Tuesday April 26th, 2016
A growing trend across Fortune 500 companies is the move away from annual employee performance evaluations to more frequent, less formal reviews. Accenture, Deloitte and Microsoft are just a few examples of corporations that have completely changed how they conduct performance reviews.
It’s estimated that 10 to 15 percent of Fortune 500 companies have ended annual performance reviews, and 50 percent will end them by the end of next year.
Employers are making this change to shift the focus to the employee’s work, rather than tying compensation and bonuses to preset goals. Employers say this encourages employees and their managers to discuss their work more frequently, rather than once a year during their formal review.
But there is an often unforeseen side effect: Highly individualized reviews could lead to legal claims of inequality and bias in regard to compensation and promotions.
If a group of employees wants to file a class action discrimination lawsuit against their employer, they must prove commonality (in other words, “questions of law or fact common to the class” must exist) under Rule 23 of the Federal Rules of Civil Procedure.
In its 2011 decision Wal-Mart Stores, Inc. v. Dukes, the Supreme Court clarified and heightened the commonality requirement, requiring that potential class members present at least “one common claim” that would allow a “classwide proceeding to generate common answers apt to drive the resolution of litigation.”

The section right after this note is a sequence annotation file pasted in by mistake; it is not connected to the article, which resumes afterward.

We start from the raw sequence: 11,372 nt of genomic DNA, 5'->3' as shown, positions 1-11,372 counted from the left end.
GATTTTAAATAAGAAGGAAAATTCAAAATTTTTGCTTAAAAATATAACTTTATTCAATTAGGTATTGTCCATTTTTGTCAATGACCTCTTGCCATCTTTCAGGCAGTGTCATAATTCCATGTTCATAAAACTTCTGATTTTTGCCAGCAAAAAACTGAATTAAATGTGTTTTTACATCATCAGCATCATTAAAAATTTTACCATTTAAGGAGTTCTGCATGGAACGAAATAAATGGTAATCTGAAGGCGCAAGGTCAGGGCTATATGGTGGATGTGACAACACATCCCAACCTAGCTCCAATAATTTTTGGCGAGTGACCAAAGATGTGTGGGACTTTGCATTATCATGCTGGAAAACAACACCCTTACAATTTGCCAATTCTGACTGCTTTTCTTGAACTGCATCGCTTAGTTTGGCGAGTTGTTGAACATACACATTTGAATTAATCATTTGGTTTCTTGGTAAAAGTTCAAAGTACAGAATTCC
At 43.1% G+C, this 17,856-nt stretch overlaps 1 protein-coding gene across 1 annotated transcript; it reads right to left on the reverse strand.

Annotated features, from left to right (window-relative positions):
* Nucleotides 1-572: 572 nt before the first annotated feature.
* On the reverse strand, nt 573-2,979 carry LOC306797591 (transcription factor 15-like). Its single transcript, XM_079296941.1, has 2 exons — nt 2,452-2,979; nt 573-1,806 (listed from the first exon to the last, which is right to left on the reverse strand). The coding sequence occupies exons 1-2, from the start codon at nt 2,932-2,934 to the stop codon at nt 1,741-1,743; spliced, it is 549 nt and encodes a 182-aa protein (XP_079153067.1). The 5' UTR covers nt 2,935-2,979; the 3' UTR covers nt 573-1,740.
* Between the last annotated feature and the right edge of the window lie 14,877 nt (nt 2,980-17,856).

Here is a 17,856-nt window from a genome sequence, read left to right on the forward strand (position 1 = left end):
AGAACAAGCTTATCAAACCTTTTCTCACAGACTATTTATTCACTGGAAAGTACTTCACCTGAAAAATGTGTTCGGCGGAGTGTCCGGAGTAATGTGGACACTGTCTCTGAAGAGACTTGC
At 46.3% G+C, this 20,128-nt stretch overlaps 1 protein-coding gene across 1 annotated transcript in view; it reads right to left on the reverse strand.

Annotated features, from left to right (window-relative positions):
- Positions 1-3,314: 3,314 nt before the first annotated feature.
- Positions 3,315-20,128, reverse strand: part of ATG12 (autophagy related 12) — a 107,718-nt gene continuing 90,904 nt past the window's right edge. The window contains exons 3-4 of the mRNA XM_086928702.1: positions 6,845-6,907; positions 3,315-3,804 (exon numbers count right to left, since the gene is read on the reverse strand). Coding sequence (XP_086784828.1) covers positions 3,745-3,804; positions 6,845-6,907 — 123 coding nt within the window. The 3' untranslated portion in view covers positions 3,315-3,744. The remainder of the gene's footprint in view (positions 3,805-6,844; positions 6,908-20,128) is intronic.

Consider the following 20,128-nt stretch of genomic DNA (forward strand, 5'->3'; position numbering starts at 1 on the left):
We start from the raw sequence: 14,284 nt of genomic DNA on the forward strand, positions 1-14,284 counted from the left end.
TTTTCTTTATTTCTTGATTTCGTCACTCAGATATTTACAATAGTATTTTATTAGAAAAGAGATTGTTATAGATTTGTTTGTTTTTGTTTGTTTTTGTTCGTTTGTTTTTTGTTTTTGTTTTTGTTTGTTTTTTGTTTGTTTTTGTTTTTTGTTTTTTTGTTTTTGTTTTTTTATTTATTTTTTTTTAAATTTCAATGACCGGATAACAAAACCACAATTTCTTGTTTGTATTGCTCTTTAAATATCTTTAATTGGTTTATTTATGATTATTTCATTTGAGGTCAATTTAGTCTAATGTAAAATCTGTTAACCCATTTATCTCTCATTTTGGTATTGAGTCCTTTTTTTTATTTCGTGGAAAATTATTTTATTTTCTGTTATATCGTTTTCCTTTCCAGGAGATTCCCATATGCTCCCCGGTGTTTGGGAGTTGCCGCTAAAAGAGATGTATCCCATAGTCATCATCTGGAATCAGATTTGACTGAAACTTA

Under this standard, one might presume that an employer’s informal performance review process would make it more difficult for employees to prove commonality, because there may be less evidence for them to point to as proof of discrimination. But theoretically, the reverse might be true.
The Equal Employment Opportunity Commission has said that Rule 23 does not apply to its ability to bring class actions under Title VII of the Civil Rights Act and other anti-discrimination laws. (This stance has been supported by earlier Supreme Court decisions, such as Gen. Tel. Co. of the Northwest v. EEOC.) What’s more, the EEOC could use an employer’s lack of uniform performance evaluations to show subjectivity when trying to show that a protected group had been discriminated against.
For individual lawsuits, the same risks apply. If employees lack direct evidence to prove employer discrimination, they must prove it instead through an indirect framework developed under the Supreme Court’s 1973 decision McDonnell Douglas Corp. v. Green, known as the burden-shifting framework. It goes like this:
Under this model, an employee’s lawyer could satisfy step 3 by using the company’s own informal, individualized performance reviews to dispute its claim that its actions were strictly performance-based.
For employers, the crucial component of implementing a less formal, more frequent employee performance review system should be maintaining accurate records of all performance-related conversations with employees.
Accurate records can help employers justify and defend any employment decision that might later be alleged to be discriminatory. A lack of recordkeeping, on the other hand, can work against employers, because they won’t have the evidence to disprove employment discrimination claims.